While the certainty created out of the judgement may lead to expediting the process of gas production, there is a school of thought which opines that the judgement gives too much of authority to the Government and to that extent the flexibility and freedom which, in their opinion, were likely to be available to the developers get restricted. We will deal with this issue subsequently.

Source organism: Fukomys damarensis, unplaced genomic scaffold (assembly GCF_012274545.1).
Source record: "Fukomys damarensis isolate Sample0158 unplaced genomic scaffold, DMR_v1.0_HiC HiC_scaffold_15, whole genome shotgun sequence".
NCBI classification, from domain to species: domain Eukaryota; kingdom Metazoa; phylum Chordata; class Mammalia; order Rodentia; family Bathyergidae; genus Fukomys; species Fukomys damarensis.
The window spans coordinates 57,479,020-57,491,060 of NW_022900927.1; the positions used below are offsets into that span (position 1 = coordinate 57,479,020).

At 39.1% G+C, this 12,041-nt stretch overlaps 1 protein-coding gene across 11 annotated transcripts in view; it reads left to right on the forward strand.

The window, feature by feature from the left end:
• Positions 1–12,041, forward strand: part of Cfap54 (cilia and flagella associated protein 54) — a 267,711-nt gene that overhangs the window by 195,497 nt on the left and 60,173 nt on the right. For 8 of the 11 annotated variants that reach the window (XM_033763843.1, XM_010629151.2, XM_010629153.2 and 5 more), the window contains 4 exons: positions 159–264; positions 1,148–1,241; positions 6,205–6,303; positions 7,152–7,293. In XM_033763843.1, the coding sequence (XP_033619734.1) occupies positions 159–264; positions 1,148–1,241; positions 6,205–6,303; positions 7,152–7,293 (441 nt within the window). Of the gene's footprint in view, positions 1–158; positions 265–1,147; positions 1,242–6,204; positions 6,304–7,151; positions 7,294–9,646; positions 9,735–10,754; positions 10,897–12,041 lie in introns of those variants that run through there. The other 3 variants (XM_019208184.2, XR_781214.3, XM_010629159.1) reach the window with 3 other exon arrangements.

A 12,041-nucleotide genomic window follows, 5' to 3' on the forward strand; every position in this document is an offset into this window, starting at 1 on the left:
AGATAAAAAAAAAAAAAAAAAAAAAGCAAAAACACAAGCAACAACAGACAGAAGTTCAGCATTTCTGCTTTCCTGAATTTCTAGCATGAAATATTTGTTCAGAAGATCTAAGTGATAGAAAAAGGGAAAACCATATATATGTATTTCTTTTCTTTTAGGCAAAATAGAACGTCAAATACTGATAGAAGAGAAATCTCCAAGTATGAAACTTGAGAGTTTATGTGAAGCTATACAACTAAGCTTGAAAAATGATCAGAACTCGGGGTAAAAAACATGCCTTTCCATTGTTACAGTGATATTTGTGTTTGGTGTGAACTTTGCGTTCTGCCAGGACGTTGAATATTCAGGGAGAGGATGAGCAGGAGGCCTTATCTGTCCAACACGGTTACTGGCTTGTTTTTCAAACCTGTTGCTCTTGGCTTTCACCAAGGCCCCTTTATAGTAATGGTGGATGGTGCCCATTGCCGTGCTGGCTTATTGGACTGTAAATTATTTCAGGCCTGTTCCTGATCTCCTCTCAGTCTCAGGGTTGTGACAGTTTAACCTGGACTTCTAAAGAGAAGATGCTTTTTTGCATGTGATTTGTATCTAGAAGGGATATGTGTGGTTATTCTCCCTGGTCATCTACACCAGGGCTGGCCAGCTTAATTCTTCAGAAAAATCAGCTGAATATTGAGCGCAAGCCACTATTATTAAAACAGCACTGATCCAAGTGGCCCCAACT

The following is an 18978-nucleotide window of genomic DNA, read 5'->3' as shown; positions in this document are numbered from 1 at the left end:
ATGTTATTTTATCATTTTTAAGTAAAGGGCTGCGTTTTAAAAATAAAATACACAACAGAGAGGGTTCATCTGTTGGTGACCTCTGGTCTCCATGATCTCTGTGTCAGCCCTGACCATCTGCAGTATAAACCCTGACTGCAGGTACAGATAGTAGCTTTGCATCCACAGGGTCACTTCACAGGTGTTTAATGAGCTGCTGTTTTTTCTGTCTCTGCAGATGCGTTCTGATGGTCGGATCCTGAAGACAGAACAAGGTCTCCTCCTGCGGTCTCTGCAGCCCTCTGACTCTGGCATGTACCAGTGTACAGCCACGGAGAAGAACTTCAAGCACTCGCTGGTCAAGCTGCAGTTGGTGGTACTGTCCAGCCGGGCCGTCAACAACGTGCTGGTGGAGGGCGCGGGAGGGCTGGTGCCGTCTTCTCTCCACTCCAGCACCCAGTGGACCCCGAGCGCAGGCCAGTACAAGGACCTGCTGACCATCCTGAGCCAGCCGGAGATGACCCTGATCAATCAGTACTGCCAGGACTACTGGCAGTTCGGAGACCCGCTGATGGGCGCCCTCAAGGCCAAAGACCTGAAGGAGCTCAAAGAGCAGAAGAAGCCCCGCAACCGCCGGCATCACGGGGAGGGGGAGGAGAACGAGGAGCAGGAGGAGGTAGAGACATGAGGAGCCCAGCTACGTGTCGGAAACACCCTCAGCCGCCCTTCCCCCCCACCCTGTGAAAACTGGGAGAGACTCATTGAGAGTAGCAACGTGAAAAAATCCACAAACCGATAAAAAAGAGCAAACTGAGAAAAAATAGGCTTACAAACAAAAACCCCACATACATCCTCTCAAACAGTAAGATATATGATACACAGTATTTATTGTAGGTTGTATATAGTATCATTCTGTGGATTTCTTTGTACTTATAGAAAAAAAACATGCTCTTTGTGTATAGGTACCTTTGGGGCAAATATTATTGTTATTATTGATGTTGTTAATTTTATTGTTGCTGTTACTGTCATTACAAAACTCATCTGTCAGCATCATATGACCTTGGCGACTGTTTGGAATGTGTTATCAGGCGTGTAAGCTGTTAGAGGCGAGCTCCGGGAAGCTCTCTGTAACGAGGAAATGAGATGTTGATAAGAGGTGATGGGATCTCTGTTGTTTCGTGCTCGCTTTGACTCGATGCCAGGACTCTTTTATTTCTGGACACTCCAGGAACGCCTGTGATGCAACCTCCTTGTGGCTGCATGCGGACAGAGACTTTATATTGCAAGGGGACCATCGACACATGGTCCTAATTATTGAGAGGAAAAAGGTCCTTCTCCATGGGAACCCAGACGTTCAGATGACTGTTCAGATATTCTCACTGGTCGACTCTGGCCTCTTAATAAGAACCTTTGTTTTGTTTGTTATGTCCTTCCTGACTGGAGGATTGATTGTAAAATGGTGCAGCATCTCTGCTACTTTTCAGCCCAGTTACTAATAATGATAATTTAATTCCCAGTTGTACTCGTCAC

As regards the impact of the judgement on the NTPC case, there are views that since the Court has indirectly upheld the price fixation by the Group of Ministers, which is at $ 4.20 per million btu, it is quite likely that NTPC may have to fall in line and agree to this price. However, there is another opinion that the empowerment provided to the Government, under this judgement, will also entitle the Government for a differential treatment to a public sector company like NTPC. They also feel that the price fixed by the Group of Ministers was without prejudice to the Court case which NTPC has been engaged in to get a favourable decision for 12 mcmd of gas at $ 2.34 per million btu. In any case, this matter is yet to be decided by the Court. There appears to be sufficient weight in the argument that merely on the ground that the Court recognised the authority of the Government to fix the price, which the Group of Minister decided to be $ 4.20 per million btu, NTPC may not be obliged to follow that price. It will depend on how the case, which is already pending, is decided. It may also depend on the decision which Group of Ministers may take in respect of NTPC, outside the Court. The Supreme Court verdict authorises the Government for doing so at a policy level (not necessarily for NTPC). The GOM may very well decide a price which could be different from $ 2.34, also different from $ 4.20. It is not unusual for differential pricing to be rational. In any case, in the gas sector, so many prices are prevalent. A via media could be to settle the matter outside the Court, for which GOM may decide a price and also other issues in the case.